I wish it were that easy. Believe me, I really do. But with the Yankees organization falling apart these days, shedding tears seems to be the only sensible option here.
Last Sunday night, Mariano Rivera made his final appearance at Fenway Park in front of a sold out crowd of 37,000 plus. To put it nicely, it wasn’t a farewell any Yankees fans had wished for. Not only did Rivera sit in the bullpen for the entire game, the Yankees got clobbered 9-2 by the Red Sox, completing what was a three game sweep of the Yankees.
The sweep not only gave the Red Sox a nine game lead in the division as of Tuesday, but more importantly, a 12.5 game lead over their most hated rivals. With the sweep of the Yankees, the Red Sox have propelled themselves into the driver seat for the final two weeks of the regular season. With what is most certainly going to be the Red Sox division title come season’s end, the sweep of the Yankees has allowed Red Sox nation to sleep peacefully and rest easy before October baseball rolls around.
To put it politely, life is good in Boston, for now at least.
However in the Big Apple, it’s a whole other story, one that tells the tale of an uncertain future and a horror story waiting to unfold in the tabloids.
Times like these have been brought to the attention of Yankees fans before. We’ve seen drama unfold to the point of near destruction; it became of a stable point of George Steinbrenner’s legacy. Whenever the Yankees appeared to be on the cusp of rebuilding, Steinbrenner and the Yankees always made an unprecedented move to keep the Yankees relevant and a World Series contender.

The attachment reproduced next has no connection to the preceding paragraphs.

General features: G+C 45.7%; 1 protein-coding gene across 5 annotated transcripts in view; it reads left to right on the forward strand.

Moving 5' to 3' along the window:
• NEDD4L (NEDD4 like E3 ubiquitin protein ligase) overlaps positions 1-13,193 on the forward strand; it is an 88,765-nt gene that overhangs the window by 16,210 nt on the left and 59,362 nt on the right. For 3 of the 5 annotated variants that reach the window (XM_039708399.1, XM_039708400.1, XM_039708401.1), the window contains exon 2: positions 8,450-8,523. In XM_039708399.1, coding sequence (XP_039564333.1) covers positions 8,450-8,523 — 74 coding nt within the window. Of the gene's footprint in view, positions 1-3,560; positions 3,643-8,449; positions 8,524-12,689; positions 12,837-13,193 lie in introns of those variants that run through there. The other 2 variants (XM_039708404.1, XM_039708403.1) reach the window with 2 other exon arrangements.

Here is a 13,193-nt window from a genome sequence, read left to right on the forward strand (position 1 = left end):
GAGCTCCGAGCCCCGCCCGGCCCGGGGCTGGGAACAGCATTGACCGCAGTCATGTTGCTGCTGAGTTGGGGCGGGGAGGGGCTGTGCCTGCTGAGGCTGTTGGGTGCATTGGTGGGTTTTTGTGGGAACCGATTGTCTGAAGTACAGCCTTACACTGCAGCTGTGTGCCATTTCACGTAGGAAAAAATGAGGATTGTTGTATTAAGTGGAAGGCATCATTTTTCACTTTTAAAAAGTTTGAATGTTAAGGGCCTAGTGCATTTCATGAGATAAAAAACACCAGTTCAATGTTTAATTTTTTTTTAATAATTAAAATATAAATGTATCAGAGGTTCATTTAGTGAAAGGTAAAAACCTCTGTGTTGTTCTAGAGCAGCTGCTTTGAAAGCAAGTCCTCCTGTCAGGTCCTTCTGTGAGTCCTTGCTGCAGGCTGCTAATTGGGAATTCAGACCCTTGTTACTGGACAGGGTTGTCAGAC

For a while, that worked. The Yankees could always avoid epic tragedy by using their power and outrageous bank account to sway top free agents to wear the pinstripes and play in the largest sports market in the world.
But the real reason the Yankees have stayed atop the chain of power for so long is because they have possessed a core of players that have been the heart of soul of the Yankees organization.
The year was 1996, and an insert of young blood had just been brought into the New York Yankees organization. Joe Torre had been hired to replace Buck Showalter as manager, and a young core of players the likes of Derek Jeter, Andy Pettitte, Jorge Posada, and Mariano Rivera were called upon to reclaim the lost glory and great history the Yankees had been missing since their last World Series in 1978.
Not only did the Yankees win the World Series that season, they went on to win four of the next five World Series. Behind the play of the “Core Four,” the Yankees became a dynasty that no team wanted any part of come October.
You can point to Jeter for his great postseason play, or Pettitte as the all-time leader in postseason wins, but the real reason why no one wanted any part of those Yankees’ teams was because of the most feared pitch in baseball; the Mariano Rivera cut-fastball. Rivera, now the all-time leader in saves, became the most dominant closer in the history of baseball with one pitch. His cut-fastball, known for its movement without losing any velocity on the pitch, became the most feared pitch in the game by even the best of hitters.